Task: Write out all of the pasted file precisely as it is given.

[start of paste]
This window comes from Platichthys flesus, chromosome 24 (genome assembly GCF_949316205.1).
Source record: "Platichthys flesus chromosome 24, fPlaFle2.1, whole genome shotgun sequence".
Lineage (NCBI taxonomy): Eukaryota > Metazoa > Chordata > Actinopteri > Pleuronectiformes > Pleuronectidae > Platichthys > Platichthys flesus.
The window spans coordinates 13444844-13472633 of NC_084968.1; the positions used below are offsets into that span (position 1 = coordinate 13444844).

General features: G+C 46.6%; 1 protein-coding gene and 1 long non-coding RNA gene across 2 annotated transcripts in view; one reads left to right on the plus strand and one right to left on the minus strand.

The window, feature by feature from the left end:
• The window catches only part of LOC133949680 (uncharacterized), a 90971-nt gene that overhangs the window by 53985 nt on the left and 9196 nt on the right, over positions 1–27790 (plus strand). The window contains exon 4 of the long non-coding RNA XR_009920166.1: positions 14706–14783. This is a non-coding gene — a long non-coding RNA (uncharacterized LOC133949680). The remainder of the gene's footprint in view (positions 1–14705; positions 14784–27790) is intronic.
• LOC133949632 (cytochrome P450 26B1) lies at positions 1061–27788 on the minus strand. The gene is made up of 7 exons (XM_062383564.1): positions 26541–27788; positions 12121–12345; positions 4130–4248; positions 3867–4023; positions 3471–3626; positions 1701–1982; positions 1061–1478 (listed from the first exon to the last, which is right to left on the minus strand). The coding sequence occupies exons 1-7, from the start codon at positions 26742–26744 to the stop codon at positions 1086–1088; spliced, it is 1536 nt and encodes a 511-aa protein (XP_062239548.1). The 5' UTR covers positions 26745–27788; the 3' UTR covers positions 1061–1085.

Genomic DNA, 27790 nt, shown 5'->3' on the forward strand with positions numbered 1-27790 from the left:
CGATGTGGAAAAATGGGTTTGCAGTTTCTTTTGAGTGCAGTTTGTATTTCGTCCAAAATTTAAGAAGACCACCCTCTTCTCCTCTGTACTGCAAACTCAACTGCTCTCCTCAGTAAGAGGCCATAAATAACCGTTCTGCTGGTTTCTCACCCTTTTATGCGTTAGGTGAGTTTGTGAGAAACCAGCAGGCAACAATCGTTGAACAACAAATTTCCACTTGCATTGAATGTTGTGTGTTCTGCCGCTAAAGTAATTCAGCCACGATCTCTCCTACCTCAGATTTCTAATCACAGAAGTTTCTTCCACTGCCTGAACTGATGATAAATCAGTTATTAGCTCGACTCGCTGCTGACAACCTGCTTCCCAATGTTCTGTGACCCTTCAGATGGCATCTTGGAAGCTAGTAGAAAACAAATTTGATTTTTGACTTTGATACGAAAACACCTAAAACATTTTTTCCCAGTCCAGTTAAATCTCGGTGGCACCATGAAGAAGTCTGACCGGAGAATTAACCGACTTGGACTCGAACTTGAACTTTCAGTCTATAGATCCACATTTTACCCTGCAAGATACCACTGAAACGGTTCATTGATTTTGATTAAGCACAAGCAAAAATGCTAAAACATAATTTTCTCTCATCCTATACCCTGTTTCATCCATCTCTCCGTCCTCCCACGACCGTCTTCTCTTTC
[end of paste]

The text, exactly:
This window comes from Platichthys flesus, chromosome 24 (genome assembly GCF_949316205.1).
Source record: "Platichthys flesus chromosome 24, fPlaFle2.1, whole genome shotgun sequence".
Lineage (NCBI taxonomy): Eukaryota > Metazoa > Chordata > Actinopteri > Pleuronectiformes > Pleuronectidae > Platichthys > Platichthys flesus.
The window spans coordinates 13444844-13472633 of NC_084968.1; the positions used below are offsets into that span (position 1 = coordinate 13444844).

General features: G+C 46.6%; 1 protein-coding gene and 1 long non-coding RNA gene across 2 annotated transcripts in view; one reads left to right on the plus strand and one right to left on the minus strand.

The window, feature by feature from the left end:
• The window catches only part of LOC133949680 (uncharacterized), a 90971-nt gene that overhangs the window by 53985 nt on the left and 9196 nt on the right, over positions 1–27790 (plus strand). The window contains exon 4 of the long non-coding RNA XR_009920166.1: positions 14706–14783. This is a non-coding gene — a long non-coding RNA (uncharacterized LOC133949680). The remainder of the gene's footprint in view (positions 1–14705; positions 14784–27790) is intronic.
• LOC133949632 (cytochrome P450 26B1) lies at positions 1061–27788 on the minus strand. The gene is made up of 7 exons (XM_062383564.1): positions 26541–27788; positions 12121–12345; positions 4130–4248; positions 3867–4023; positions 3471–3626; positions 1701–1982; positions 1061–1478 (listed from the first exon to the last, which is right to left on the minus strand). The coding sequence occupies exons 1-7, from the start codon at positions 26742–26744 to the stop codon at positions 1086–1088; spliced, it is 1536 nt and encodes a 511-aa protein (XP_062239548.1). The 5' UTR covers positions 26745–27788; the 3' UTR covers positions 1061–1085.

Genomic DNA, 27790 nt, shown 5'->3' on the forward strand with positions numbered 1-27790 from the left:
CGATGTGGAAAAATGGGTTTGCAGTTTCTTTTGAGTGCAGTTTGTATTTCGTCCAAAATTTAAGAAGACCACCCTCTTCTCCTCTGTACTGCAAACTCAACTGCTCTCCTCAGTAAGAGGCCATAAATAACCGTTCTGCTGGTTTCTCACCCTTTTATGCGTTAGGTGAGTTTGTGAGAAACCAGCAGGCAACAATCGTTGAACAACAAATTTCCACTTGCATTGAATGTTGTGTGTTCTGCCGCTAAAGTAATTCAGCCACGATCTCTCCTACCTCAGATTTCTAATCACAGAAGTTTCTTCCACTGCCTGAACTGATGATAAATCAGTTATTAGCTCGACTCGCTGCTGACAACCTGCTTCCCAATGTTCTGTGACCCTTCAGATGGCATCTTGGAAGCTAGTAGAAAACAAATTTGATTTTTGACTTTGATACGAAAACACCTAAAACATTTTTTCCCAGTCCAGTTAAATCTCGGTGGCACCATGAAGAAGTCTGACCGGAGAATTAACCGACTTGGACTCGAACTTGAACTTTCAGTCTATAGATCCACATTTTACCCTGCAAGATACCACTGAAACGGTTCATTGATTTTGATTAAGCACAAGCAAAAATGCTAAAACATAATTTTCTCTCATCCTATACCCTGTTTCATCCATCTCTCCGTCCTCCCACGACCGTCTTCTCTTTC